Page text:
Another brief tryst with the Garden City’s most wondrous weather had come to an end and with that, my three-week-long sabbatical from the World Wide Web. Gmail was to greet me back with a little under hundred unread e-mails, and perusing through them clearly wasn’t on my priority list as I hugged Big B, wishing him on his 23rd birthday. Ma had carefully chosen and helped decorate the cake- a delicious-looking chocolate delight- and a short visit with her to Big B’s treat at Cafe Coffee Day revealed there was one more cake waiting to be devoured, thanks to TV Didi and Rachel. And, like bad luck, good fortune tends to stream in continuously- it was another chocolate cake, with both being from two of the three best chocolate pastry-making bakeries in town! My teeth’s health and their monthly check-up by Big B could take a backseat- it’d been exactly a score days since I’d had good food, and I was not going to let up. A Chocó-latte, too, was gulped down greedily in the meantime. I’d ordered that for a reason...
After a squalidly dry first week, the in-plant training kicked in to work mode, with regular morning presentations and afternoons spent reading about or configuring devices. I was ordered to buy another phone by Ma and Pa, and I reluctantly bought a threadbare Nokia- the one with the Hindi SMSing and the flashlight. And Snake. I quickly rediscovered my touch and started racking up mammoth scores. That, and the free local and national SMSing kept me busy enough till dinner, a task I somehow got through every night at the paying guest accommodation where I’d put up. The mornings at the office were to get better, too. On our second day into the second week, a routine conversation with our on-site guide revealed the coffee machine was open to us as well. More significantly- for free. We strutted in awkwardly the first time, looking to see if other employees weren’t giving us curious glares- they didn’t seem like they’d be bothered unless we were big white ghouls with a sickle in one hand and a hook for another. The overwhelming aroma of coffee beans had me hooked in a trifle. The first button I pressed was espresso, to clear my perennial confusion over which of that and cappuccino was black coffee. After quickly throwing that cup of espresso- it being black coffee- I pressed the cappuccino button, and even though I messed up on the amount of sugar I needed, Cafe Coffee Day’s impeccable mix even through a programmed machine left me begging for more. From then on, we needn’t an excuse for heading off to the pantry room, where rested that amazing little contraption. Cappuccino, elaichi tea, ginger tea, masala tea and classic tea were all duly tried and tested. Although cappuccino won a few battles, the war was decisively taken by the latte- the delectable mixture of milk and chocolate, with the almost-ubiquitous tinge of coffee, all served neatly in a cup only a few inches high, with a carefully measured spoon of sugar- just perfect.
While the first weekend was positively squandered doing nothing, the next was spent with an old monk, Rapu, in Bengaluru’s most famous mall. Although the fairer gender left us squarely disappointed, Hugh Jackman as Wolverine didn’t, even when the entire movie was made to rest on his shoulders alone. Lunch at a beautifully designed North Indian restaurant, and (yet another) coffee at CCD, and I was off to the city’s outskirts again in those breezy air-conditioned buses that glide through the city roads. Although there was a television at the PG, it was shared and that meant I was only to hum random Kannada songs, when not chatting with the two interns from DCE who were also staying there.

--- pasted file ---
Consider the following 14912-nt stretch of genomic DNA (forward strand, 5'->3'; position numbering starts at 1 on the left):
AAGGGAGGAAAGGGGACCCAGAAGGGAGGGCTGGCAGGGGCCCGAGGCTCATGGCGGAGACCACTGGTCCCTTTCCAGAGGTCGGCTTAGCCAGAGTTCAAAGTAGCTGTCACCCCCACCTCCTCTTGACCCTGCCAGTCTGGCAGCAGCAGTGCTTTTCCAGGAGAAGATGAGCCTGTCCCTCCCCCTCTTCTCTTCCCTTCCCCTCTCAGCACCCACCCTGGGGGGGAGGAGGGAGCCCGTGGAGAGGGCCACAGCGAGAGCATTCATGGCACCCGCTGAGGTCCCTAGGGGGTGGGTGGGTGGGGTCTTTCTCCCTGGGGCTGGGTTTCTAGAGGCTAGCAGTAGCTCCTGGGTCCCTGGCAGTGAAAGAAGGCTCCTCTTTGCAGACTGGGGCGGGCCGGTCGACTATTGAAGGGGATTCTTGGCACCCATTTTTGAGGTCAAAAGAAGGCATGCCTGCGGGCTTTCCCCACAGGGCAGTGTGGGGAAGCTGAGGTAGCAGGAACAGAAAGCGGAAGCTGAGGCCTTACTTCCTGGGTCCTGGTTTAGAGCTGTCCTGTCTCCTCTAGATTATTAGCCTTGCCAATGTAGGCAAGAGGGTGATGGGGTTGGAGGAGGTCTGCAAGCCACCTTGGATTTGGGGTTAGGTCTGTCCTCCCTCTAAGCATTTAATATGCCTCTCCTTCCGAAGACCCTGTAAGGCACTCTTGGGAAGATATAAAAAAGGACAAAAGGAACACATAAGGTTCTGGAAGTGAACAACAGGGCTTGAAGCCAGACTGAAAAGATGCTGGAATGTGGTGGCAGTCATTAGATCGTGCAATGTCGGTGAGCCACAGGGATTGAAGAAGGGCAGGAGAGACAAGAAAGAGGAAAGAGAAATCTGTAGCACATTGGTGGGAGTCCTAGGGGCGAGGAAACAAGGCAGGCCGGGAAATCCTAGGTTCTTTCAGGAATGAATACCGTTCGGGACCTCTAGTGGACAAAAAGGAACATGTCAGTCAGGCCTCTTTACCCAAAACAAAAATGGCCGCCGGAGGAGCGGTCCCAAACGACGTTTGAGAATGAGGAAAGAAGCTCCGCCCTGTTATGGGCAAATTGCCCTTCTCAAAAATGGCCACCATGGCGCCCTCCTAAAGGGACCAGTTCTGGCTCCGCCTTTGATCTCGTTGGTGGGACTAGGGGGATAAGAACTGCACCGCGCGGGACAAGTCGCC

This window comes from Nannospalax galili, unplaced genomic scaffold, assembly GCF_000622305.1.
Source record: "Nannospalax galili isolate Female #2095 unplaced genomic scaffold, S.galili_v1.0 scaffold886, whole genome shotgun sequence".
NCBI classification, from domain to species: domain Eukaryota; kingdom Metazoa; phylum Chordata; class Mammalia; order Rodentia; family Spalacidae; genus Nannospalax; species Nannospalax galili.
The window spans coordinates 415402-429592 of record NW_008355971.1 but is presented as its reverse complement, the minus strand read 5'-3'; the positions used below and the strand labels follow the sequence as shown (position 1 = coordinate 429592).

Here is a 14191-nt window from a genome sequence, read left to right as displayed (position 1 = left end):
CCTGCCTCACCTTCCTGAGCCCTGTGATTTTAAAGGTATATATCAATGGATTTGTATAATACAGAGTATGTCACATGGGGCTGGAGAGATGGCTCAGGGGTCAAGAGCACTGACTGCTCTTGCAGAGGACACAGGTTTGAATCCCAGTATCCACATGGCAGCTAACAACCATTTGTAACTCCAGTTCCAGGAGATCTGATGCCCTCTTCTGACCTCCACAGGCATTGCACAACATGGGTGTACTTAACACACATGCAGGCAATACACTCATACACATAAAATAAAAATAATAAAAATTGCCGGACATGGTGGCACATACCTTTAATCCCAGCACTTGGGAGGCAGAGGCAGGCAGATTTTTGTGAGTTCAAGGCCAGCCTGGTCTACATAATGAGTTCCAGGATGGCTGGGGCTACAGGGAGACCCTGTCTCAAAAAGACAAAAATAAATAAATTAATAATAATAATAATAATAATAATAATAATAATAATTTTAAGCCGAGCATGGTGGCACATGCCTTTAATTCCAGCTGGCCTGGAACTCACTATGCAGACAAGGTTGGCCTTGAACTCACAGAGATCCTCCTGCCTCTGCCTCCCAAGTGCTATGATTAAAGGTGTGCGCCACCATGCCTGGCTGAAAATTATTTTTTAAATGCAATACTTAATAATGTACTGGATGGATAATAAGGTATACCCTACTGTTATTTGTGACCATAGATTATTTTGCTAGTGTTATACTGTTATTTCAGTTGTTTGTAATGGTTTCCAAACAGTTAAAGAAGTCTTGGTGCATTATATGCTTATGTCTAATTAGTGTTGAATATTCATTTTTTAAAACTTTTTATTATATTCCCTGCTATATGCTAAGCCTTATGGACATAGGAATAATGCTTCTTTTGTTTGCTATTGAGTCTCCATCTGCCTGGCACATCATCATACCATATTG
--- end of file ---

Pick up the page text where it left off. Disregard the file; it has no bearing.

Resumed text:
Back home, the first thing that caught my eye on the TV’s programme list was the return of The Championships, and I found myself ooh-ing and aah-ing at the sight of the lush green tennis courts at SW19, London. The state-of-the-art retractable roof notwithstanding, the air of tradition wafted all the way through to my couch, as I gazed like an eight-year-old, in amazement. Alan Wilkins and Vijay Amritraj’s voices were a relief after the drab Rolland Garros coverage, but despite this beautiful sojourn through the various courts at Wimbledon, just one thing seemed missing- the one thing that those most wonderful articles in The Hindu had described assiduously. The next evening was to see that culminating at Centre Court- His Royal Highness Roger Federer, prancing like a freed gazelle. Now, some who may have watched tennis with me may think I’m not a Federer fan and am thus, now being a hypocrite. The only reason I supported Nadal through the Australian Open and other tournaments, is that I felt he was the one who could bring the latent best- yes, even more- from the champion, that He needed a thorn in the flesh to bloom further, a loss’ bitter pill to make that one elusive victory that much sweeter. The French Open triumph has brought back the FedEx, who almost effortlessly, almost carelessly brushed aside the competition to equal Bjorn Borg’s once-impossible record at the greatest stage of ‘em all. Watching Him thwack forehands wide, snuff those once-pristine backhands, and grimace in agony at those double-faults was painful, and to see Him recover from that, and come back to play the divine tennis that we worship Him for, is precisely what sport is all about.
I bow to The King.
P.S. - A little fiasco involving a long-overdue recommendation letter had me bunking office for two days. I got to complete my intern only because of Pa, Musit and Tiwari ji. A big thank-you to you all.
P.P.S. - By the bye, the prettiest lady I encountered during the entire duration turned out to be in the office all along. Although one of my comrades flirted openly with her, leaving us staring open-mouthed one time and throwing punches another, the idiots that we were, she was the only company employee whose card we didn’t take. Sigh.